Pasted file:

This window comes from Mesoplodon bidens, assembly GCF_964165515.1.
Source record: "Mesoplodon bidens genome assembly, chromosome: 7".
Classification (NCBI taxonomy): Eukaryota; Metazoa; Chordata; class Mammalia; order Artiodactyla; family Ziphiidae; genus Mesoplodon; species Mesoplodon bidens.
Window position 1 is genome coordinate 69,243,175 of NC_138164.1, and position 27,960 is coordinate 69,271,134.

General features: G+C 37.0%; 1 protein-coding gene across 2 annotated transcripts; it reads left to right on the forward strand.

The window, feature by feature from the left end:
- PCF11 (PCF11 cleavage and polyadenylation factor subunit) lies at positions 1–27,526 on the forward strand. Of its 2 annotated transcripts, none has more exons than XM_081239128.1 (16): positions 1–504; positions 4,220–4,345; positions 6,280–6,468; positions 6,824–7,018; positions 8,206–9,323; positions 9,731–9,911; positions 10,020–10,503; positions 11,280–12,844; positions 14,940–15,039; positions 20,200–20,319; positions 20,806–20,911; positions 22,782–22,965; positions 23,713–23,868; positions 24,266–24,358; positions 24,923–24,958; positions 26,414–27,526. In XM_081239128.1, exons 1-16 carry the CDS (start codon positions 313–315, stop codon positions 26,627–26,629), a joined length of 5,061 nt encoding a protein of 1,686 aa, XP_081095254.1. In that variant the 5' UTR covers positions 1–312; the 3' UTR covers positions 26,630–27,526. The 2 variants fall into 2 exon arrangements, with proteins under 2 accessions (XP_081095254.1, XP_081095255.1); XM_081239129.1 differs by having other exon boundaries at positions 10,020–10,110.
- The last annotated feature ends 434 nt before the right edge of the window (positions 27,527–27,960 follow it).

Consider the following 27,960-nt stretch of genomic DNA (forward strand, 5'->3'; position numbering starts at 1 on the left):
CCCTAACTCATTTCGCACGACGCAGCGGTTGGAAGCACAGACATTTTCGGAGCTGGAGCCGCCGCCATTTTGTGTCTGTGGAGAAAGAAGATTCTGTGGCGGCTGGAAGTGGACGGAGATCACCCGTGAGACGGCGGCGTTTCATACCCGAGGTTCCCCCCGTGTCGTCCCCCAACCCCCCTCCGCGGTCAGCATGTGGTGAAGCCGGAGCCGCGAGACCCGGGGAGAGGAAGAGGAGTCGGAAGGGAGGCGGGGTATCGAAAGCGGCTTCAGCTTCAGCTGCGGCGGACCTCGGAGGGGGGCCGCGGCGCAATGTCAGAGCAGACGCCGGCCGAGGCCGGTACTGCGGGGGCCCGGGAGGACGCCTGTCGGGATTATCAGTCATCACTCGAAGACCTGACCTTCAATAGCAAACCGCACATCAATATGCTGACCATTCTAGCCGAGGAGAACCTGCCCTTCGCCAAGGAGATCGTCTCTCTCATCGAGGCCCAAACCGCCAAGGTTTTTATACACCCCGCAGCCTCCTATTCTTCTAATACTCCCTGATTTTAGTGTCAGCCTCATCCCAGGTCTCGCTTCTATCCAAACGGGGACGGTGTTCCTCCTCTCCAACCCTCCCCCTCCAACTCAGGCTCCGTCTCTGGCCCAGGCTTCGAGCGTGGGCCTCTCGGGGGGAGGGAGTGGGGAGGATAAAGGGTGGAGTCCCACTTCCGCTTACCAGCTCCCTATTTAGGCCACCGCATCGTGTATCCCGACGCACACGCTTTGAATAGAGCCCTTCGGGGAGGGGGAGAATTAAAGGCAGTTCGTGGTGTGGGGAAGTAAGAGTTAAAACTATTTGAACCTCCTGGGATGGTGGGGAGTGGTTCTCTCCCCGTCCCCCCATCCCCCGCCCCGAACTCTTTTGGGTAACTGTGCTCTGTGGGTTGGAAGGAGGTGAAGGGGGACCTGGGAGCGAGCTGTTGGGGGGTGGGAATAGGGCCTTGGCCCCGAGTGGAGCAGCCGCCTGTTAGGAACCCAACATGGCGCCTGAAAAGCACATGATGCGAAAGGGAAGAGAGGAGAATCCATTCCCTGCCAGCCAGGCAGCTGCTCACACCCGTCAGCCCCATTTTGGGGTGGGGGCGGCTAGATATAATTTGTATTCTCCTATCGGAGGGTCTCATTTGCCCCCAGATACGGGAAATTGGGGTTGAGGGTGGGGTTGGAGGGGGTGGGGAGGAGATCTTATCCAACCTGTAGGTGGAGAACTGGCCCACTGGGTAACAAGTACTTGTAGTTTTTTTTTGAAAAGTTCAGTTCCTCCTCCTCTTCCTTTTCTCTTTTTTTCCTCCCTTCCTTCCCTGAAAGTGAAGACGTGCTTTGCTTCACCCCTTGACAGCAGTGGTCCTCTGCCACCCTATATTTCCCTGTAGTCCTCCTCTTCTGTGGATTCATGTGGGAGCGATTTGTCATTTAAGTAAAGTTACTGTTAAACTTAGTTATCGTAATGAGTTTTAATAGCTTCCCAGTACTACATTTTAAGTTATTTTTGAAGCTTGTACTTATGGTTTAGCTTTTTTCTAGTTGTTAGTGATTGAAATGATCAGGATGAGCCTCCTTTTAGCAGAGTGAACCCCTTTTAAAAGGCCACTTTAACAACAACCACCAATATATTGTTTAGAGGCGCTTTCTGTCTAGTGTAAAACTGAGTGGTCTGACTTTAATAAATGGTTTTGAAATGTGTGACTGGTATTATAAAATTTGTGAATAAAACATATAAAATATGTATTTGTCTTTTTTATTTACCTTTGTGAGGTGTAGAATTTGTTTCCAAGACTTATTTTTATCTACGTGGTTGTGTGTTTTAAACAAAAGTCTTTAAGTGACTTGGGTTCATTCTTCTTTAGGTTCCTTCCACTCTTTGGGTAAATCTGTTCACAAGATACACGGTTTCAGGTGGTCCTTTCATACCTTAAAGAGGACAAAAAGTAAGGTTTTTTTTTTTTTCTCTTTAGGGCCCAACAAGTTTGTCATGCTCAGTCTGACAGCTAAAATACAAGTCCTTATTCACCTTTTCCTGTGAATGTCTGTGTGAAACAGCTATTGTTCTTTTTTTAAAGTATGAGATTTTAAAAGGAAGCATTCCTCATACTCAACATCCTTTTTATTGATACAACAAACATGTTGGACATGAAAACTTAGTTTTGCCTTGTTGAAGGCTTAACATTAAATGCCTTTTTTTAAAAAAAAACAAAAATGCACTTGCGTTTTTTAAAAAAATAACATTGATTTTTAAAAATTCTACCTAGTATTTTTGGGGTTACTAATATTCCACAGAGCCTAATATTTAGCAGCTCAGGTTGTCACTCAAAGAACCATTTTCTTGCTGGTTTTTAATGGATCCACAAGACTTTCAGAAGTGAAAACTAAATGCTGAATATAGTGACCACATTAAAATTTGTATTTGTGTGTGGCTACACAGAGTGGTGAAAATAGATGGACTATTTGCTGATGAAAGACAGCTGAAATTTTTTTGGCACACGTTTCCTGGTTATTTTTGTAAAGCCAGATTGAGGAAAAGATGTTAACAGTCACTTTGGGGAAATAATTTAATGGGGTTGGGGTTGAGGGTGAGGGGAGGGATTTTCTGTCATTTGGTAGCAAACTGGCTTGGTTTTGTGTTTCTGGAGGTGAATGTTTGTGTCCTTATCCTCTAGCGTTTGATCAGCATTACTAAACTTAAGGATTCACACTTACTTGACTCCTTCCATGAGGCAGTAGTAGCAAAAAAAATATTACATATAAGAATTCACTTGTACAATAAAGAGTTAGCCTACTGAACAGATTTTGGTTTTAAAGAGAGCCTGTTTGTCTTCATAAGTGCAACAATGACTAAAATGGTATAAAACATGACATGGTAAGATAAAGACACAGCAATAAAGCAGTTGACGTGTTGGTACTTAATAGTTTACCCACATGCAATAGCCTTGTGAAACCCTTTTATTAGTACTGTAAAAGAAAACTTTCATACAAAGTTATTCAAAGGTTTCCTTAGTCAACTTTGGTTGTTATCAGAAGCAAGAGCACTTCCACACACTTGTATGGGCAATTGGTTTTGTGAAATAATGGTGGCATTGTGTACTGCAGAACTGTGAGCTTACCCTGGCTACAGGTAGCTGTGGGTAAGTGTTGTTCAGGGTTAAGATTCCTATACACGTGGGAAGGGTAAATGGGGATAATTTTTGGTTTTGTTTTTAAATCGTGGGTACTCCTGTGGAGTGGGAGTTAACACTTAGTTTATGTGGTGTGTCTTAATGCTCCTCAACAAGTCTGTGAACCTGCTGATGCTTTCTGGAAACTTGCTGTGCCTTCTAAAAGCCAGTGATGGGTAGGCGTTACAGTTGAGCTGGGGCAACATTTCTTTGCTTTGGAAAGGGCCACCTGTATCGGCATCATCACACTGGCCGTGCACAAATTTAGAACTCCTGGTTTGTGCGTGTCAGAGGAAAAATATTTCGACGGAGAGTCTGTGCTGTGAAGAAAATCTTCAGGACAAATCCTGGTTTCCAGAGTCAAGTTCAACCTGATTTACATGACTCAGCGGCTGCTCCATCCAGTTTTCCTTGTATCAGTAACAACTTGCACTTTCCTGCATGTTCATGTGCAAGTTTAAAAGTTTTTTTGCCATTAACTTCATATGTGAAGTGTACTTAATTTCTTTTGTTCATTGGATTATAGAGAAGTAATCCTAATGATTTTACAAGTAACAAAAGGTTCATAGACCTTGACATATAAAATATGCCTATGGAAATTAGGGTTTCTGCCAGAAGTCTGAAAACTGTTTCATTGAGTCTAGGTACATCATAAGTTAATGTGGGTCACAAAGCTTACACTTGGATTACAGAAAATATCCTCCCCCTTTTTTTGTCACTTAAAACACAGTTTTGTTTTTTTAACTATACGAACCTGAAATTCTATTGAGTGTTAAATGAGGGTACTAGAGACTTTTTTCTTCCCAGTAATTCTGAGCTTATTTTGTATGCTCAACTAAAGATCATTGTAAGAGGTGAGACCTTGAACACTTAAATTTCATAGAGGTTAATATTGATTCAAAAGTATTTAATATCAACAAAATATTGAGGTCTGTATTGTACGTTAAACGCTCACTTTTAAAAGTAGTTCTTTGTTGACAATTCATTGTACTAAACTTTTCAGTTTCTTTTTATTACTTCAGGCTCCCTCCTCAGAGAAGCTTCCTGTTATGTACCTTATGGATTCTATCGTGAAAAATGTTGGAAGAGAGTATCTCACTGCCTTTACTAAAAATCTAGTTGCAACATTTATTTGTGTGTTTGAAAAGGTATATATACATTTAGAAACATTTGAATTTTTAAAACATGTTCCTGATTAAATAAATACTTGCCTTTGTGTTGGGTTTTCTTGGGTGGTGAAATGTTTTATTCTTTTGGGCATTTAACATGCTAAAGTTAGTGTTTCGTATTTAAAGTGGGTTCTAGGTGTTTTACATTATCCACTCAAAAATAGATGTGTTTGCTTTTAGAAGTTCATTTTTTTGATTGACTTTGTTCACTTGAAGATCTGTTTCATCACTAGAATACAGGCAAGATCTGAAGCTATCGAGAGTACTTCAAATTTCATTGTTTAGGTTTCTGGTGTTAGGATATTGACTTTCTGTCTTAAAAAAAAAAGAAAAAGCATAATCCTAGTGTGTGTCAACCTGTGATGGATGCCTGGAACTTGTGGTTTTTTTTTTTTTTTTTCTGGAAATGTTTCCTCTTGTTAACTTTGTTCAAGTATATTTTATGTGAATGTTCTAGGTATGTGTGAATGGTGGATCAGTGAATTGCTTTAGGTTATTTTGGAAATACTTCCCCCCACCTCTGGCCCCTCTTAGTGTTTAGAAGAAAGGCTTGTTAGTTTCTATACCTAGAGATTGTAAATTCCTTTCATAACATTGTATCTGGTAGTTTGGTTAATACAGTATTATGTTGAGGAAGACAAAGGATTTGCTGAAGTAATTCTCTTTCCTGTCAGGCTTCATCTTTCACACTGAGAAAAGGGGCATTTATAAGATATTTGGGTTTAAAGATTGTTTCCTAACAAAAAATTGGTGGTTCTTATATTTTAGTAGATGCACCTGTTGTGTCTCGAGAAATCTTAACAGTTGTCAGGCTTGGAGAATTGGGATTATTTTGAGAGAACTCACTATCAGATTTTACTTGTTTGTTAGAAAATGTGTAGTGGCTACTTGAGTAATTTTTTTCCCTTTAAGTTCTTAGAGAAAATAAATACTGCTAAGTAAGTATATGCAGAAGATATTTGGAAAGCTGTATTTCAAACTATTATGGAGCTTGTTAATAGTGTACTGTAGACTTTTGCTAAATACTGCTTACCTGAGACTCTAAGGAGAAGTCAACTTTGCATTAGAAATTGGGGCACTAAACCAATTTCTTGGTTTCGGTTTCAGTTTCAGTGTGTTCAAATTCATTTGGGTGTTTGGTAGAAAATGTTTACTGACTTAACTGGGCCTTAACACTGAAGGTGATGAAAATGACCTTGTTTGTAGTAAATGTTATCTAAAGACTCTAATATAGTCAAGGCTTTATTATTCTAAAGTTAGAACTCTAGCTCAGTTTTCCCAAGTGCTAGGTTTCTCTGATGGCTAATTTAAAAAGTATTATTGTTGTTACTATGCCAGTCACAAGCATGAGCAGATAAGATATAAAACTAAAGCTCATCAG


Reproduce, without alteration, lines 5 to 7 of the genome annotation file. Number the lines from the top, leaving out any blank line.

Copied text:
General features: G+C 37.0%; 1 protein-coding gene across 2 annotated transcripts; it reads left to right on the forward strand.

The window, feature by feature from the left end:
- PCF11 (PCF11 cleavage and polyadenylation factor subunit) lies at positions 1–27,526 on the forward strand. Of its 2 annotated transcripts, none has more exons than XM_081239128.1 (16): positions 1–504; positions 4,220–4,345; positions 6,280–6,468; positions 6,824–7,018; positions 8,206–9,323; positions 9,731–9,911; positions 10,020–10,503; positions 11,280–12,844; positions 14,940–15,039; positions 20,200–20,319; positions 20,806–20,911; positions 22,782–22,965; positions 23,713–23,868; positions 24,266–24,358; positions 24,923–24,958; positions 26,414–27,526. In XM_081239128.1, exons 1-16 carry the CDS (start codon positions 313–315, stop codon positions 26,627–26,629), a joined length of 5,061 nt encoding a protein of 1,686 aa, XP_081095254.1. In that variant the 5' UTR covers positions 1–312; the 3' UTR covers positions 26,630–27,526. The 2 variants fall into 2 exon arrangements, with proteins under 2 accessions (XP_081095254.1, XP_081095255.1); XM_081239129.1 differs by having other exon boundaries at positions 10,020–10,110.